Innovation is a team sport in the Fourth Industrial Revolution

Disruptive technologies are forcing large companies to rethink their approach to innovation and R&D.

Over the past few years, digitalization has impacted every business and organization – large and small, private and public. As the pace of change has accelerated, manufacturing and industrial companies have seen their businesses and business models disrupted as new, more nimble players have entered the market.

In response to digital disruption, global corporations are increasingly looking at collaborations with startups and new technology firms as a way to master new technologies, such as artificial intelligence, and to deliver new growth.

Today, many new innovations first achieve scale within the consumer sector before being adopted by industrial companies. For example, augmented and virtual realities (AR & VR), which have long been used in consumer products such as video games, are now being adopted by industry, for instance to simulate a factory so technical issues can be identified before construction starts.

Partnering up with start-ups

Collaborating with start-ups can help large corporations become more agile and increase the speed and effectiveness of bringing new innovations to market. By proactively engaging with external players, corporations can avoid re-inventing the wheel by identifying existing solutions or research projects that are already in the pipeline.

As a pioneering technology leader, ABB has long supported open innovation by searching for technologies and solutions in universities, start-ups and among partner companies. ABB’s corporate research centers have long been collaborating with universities and technology institutes around the world, and many of the company’s business units work with outside partners on technology development.

In addition, the company has a strategic venture capital arm, ABB Technology Ventures (ATV), which scouts for and invests in breakthrough technology companies that are aligned with ABB’s goal to write the future of industrial digitalization. Since 2010, ATV has invested more than $200 million in promising start-ups across a range of sectors including robotics, drones, industrial IoT, artificial intelligence/machine learning, cybersecurity and distributed energy.

Connect, Collaborate and Commercialize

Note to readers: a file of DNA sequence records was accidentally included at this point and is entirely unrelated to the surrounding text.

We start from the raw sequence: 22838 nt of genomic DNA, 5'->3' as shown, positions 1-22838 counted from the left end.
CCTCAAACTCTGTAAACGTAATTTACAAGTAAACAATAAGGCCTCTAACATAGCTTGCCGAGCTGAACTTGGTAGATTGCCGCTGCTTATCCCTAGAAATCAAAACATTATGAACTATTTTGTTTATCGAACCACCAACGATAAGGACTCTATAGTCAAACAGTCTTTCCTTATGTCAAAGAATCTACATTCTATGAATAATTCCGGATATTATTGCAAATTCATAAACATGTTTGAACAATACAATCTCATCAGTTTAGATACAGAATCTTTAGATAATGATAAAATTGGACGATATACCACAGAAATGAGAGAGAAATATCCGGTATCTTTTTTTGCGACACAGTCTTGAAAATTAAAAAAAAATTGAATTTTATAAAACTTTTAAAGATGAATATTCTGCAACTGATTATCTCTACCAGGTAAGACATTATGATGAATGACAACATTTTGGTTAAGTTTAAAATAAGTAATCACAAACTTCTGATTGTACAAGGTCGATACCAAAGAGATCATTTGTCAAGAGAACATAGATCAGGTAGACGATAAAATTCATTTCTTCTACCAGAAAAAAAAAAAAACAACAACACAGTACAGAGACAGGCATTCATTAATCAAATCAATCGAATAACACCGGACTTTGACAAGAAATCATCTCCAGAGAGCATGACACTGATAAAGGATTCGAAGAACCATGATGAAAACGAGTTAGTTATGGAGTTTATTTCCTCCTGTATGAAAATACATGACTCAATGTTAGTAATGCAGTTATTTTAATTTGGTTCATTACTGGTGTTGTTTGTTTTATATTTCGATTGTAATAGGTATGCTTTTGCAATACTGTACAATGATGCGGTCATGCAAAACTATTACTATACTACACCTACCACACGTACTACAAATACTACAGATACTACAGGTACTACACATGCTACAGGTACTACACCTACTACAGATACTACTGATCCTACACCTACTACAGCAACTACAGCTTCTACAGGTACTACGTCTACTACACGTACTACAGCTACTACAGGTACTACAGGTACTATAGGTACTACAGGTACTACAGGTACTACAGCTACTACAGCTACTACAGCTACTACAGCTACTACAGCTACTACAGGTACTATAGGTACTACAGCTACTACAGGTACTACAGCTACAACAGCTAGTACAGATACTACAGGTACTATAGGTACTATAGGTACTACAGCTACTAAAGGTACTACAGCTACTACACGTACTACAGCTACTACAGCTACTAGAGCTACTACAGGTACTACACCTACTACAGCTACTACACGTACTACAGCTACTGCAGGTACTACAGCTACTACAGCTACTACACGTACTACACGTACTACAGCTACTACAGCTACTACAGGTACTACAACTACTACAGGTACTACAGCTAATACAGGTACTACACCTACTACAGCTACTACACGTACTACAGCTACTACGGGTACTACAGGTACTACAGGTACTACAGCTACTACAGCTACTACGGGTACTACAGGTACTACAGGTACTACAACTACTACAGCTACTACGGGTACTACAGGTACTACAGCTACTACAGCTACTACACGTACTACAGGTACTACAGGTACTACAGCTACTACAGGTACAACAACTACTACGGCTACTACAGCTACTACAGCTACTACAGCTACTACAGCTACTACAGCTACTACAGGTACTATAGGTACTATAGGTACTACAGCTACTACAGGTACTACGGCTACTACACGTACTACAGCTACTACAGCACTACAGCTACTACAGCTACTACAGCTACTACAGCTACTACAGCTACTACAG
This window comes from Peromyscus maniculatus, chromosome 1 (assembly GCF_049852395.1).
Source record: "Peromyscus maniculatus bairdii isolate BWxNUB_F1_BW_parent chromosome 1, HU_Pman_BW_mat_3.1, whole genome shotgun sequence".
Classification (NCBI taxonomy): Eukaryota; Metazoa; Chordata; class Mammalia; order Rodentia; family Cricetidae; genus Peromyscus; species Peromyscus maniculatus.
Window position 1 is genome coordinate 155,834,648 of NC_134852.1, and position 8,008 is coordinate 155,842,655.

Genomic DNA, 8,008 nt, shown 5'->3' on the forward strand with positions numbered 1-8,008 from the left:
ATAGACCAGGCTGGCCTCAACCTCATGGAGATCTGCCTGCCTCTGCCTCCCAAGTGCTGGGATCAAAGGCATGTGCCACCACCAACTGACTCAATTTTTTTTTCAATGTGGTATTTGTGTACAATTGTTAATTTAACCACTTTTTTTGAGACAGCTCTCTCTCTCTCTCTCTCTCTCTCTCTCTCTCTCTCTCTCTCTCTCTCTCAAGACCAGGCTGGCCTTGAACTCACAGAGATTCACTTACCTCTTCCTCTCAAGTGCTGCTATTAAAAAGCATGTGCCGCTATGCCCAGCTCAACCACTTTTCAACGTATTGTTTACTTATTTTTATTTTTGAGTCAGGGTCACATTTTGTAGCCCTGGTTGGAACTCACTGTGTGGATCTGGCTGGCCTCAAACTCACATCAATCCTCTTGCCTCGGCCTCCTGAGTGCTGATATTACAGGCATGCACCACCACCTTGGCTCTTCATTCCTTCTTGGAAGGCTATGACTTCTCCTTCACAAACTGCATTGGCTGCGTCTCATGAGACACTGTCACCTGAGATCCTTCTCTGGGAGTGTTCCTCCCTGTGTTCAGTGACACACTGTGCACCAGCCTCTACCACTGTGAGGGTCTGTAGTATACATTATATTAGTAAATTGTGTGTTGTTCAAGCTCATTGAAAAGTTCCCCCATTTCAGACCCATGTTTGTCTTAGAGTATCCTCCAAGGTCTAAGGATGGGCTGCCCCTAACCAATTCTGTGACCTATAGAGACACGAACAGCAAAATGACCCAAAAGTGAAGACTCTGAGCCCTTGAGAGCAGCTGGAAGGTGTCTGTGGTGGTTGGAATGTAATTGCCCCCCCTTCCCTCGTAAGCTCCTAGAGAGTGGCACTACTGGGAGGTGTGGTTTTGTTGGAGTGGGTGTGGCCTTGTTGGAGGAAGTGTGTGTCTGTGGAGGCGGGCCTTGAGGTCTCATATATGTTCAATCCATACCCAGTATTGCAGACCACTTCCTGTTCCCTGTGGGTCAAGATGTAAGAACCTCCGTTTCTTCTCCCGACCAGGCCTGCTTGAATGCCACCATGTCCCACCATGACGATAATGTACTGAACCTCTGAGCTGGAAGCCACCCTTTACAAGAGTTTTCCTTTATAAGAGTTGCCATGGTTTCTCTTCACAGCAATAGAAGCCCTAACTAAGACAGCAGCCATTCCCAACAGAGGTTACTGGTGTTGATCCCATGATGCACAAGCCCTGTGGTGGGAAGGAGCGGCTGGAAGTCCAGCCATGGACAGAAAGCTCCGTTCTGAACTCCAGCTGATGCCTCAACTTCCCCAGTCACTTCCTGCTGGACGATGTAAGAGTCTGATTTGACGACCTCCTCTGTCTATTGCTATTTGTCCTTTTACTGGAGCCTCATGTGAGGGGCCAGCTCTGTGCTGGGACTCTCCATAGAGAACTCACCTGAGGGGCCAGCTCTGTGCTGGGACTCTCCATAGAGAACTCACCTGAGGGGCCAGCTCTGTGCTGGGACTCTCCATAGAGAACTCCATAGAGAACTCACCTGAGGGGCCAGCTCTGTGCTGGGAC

For ABB’s drives business, the technology roadmap has been one of traditional internal R&D. However, digitalization has raised key strategic questions for the business, such as how will lower-cost technologies, such as sensors and chipsets from consumer electronics, impact the industry?

To innovate quickly and to understand what is happening in the market, ABB designed a simple three-step co-innovation approach, called Connect, Collaborate and Commercialize (CCC):

  1. Connect with potential innovators by setting an innovation challenge to improve the design, use and operation of variable speed drives or find entirely new uses for them.
  2. Collaborate with shortlisted companies to deliver proof-of-concepts.
  3. Commercialize successful projects either to improve operational efficiencies within ABB’s own business, or commission a solution to add to ABB’s portfolio.

ABB launched this co-innovation approach two years ago at SLUSH, one of the world’s major start-up events. Six months later, the CCC team entered the collaboration phase on seven projects and, six months after that, it moved into the commercialization phase with two ventures. Both of these ventures worked towards the use of AI in failure root-cause analysis and provided great value to ABB’s business.

Disrupt or be disrupted

In the Fourth Industrial Revolution, companies must either disrupt or be disrupted. To gain and maintain a competitive edge requires rethinking sources of new products, services and business models and adapting to a start-up mentality when it comes to R&D.

Corporations have plenty of options when collaborating with external innovators. ABB’s CCC approach has proven to be a simple yet effective way to engage with relevant start-ups and work with them from initial contact through to commercialization. We believe the CCC approach is a great model of corporate start-up collaboration and complements ATV’s activities at ABB with investments in nearly 30 startups since 2009.

If you’re interested to learn more about our CCC program, download the ‘Co-innovation and the ABB Drives experience’ white paper.

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About the author

Juho Vuorio

With background in various roles at a global crane manufacturing and service company and a tech startup, I joined ABB Drives in 2016 to lead a digitalization initiative. Digitalization is opening great opportunities where customers benefit from better productivity and yield while business models in equipment sales are getting closer to those of traditional software sales. This transformation requires new ways to think on how we innovate, build, deliver and measure value but also on the way we lead people.
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